DS: As part of my current role I am running the European Division of GE Digital, directing sales, marketing, services and operations. It is a very dynamic and challenging role and what motivates me is the difference we are making to our customers and to the markets we operate in. Our technology enables large industrial companies to make productivity gains that can truly transform their business. It also allows organisations to take advantage of the Industrial Internet in a wide variety of ways.
In short, at GE Digital we are helping to accelerate the 4th industrial revolution. We can make a difference every day to companies across multiple industries such as healthcare, energy and aviation, for example, and eventually impact economies. All these things impact people’s lives every day.
The Industrial Internet connects machines, product diagnostics, software, analytics and people, so that businesses can operate more efficiently. It presents a massive opportunity to transform UK industry. Our own estimates suggest that adoption of Industrial Internet technologies could add between £200 Billion and £320 Billion to the UK’s GDP by 2030. Industrial Internet technology could bring greater efficiency to key UK sectors, translating into real economic growth. We are at the forefront of this trend and we are focusing a lot of effort on driving innovation across the industries we operate it as well as within the four walls of the company.
Another key driver for me is the opportunity to make a positive contribution to working culture. I’m passionate about encouraging diversity and enabling all people within our company to reach their fullest potential. Driving this transformation across all levels of our business is a key priority for me.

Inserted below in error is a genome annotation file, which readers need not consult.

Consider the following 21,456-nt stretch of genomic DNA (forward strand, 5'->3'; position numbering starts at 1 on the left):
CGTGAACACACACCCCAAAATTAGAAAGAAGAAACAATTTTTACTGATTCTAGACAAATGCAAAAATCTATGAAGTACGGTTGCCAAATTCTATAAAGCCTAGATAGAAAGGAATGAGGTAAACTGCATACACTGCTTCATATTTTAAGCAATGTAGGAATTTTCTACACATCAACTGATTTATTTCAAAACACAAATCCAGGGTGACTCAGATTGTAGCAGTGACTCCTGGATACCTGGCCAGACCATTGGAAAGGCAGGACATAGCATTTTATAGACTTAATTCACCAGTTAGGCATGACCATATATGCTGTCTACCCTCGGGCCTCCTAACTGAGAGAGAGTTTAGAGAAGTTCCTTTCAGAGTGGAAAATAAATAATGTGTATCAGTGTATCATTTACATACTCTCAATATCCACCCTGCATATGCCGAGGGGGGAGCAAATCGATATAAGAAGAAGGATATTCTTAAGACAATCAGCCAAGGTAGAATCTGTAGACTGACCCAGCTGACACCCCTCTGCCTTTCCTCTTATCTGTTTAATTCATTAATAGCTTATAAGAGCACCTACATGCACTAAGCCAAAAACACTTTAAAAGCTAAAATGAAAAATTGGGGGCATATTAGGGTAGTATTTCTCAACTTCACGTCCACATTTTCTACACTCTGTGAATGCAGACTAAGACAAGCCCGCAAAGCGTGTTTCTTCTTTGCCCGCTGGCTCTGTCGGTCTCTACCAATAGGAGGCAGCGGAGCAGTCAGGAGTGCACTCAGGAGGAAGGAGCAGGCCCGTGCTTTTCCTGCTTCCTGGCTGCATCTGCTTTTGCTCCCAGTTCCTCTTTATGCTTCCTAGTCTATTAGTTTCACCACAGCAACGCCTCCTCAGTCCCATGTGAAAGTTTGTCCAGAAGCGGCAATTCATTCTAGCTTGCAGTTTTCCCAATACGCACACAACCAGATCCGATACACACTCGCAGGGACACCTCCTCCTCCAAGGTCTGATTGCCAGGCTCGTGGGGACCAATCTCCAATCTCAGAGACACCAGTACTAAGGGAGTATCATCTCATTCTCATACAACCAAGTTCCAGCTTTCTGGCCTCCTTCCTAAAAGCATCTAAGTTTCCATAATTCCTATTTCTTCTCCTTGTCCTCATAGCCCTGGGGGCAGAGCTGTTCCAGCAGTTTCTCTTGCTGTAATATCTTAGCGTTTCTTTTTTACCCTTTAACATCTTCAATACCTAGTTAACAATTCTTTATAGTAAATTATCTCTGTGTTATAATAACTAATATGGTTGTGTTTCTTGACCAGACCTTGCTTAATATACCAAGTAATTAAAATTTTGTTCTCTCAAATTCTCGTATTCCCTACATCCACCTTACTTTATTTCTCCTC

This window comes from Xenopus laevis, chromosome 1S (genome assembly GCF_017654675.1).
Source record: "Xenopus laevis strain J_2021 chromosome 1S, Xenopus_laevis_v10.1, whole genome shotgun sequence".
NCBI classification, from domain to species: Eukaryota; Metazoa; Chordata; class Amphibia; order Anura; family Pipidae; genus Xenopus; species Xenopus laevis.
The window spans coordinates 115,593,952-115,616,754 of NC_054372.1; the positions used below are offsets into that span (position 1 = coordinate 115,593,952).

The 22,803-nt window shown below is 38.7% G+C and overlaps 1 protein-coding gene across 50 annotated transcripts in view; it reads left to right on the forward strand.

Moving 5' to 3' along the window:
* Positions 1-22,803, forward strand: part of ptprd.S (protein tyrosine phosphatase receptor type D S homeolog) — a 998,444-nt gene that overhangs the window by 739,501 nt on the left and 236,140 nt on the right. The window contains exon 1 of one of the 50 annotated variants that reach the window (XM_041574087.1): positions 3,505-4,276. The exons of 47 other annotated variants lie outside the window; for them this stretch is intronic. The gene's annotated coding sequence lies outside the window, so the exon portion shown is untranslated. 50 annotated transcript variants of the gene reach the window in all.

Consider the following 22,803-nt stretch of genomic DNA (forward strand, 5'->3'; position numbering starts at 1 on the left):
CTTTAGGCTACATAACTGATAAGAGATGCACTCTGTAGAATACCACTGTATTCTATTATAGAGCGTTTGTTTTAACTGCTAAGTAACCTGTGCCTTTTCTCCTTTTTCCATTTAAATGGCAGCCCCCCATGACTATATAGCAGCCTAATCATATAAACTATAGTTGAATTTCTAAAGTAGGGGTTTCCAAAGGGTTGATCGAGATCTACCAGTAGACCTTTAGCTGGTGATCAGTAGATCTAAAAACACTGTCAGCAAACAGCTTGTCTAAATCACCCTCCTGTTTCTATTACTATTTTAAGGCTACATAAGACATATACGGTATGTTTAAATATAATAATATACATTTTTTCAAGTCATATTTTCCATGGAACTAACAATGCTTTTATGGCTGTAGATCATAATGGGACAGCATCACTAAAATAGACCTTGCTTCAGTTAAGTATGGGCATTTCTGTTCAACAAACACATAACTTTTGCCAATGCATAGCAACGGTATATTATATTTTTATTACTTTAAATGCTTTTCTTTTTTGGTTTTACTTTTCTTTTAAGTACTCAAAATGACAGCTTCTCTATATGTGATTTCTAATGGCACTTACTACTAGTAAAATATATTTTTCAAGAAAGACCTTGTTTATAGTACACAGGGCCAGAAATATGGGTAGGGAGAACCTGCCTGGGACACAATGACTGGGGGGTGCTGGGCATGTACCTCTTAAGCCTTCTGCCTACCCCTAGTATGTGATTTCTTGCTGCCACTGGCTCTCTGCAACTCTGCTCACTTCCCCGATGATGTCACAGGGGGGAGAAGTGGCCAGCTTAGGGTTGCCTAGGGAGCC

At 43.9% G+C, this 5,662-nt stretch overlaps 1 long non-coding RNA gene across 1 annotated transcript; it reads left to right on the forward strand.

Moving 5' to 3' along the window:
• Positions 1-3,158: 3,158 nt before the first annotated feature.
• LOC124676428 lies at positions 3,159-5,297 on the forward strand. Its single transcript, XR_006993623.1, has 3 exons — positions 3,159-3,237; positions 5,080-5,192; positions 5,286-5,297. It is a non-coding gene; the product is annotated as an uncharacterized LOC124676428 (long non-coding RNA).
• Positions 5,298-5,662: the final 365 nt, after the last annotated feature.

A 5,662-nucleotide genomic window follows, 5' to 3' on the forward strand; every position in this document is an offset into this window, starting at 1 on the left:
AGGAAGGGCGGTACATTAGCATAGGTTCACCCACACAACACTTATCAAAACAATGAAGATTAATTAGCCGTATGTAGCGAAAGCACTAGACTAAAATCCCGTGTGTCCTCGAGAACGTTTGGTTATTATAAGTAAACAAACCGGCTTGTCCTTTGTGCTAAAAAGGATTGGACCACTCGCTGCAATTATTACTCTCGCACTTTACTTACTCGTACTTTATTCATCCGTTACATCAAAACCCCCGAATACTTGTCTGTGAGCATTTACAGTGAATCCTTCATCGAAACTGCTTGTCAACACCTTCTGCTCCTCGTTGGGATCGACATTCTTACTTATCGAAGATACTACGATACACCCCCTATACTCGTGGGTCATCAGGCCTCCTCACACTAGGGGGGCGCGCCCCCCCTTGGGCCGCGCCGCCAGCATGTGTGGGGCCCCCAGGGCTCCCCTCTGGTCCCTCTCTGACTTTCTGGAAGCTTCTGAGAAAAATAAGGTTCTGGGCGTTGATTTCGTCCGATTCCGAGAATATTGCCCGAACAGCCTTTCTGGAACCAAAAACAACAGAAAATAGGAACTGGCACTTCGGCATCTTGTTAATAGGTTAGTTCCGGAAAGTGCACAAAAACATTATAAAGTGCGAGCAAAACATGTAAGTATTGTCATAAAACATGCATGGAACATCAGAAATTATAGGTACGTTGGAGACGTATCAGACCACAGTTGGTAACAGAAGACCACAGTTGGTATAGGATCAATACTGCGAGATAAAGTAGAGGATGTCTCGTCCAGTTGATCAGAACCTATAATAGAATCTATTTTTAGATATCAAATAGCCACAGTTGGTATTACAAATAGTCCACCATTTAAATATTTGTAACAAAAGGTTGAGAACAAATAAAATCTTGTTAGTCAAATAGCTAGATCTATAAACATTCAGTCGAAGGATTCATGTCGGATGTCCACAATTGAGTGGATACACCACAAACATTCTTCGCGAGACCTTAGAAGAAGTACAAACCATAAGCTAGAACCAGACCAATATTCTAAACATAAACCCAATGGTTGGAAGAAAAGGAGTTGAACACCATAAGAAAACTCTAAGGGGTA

EB: What is your proudest achievement to date?
DS: I’m proud to have built a team from scratch inside GE Digital to deliver the European business.
I am also extremely happy that I was able to contribute to opening up new markets for the companies I have worked for – especially the new business lines I opened up for Google.
Last but not least, I’m proud of being a beacon for diversity in the corporate world and making a difference in people’s lives.
EB: What is the biggest lesson you have learned in your career?
DS: We all need strategy, we need models, targets and we need structure. But at the end of the day, human nature is human nature regardless of country, culture or even industry. Learning to understand people and relationships helps you to deliver on everything else.
EB: What are the main issues facing LGBTI tech workers today? How have these issues changed over your career?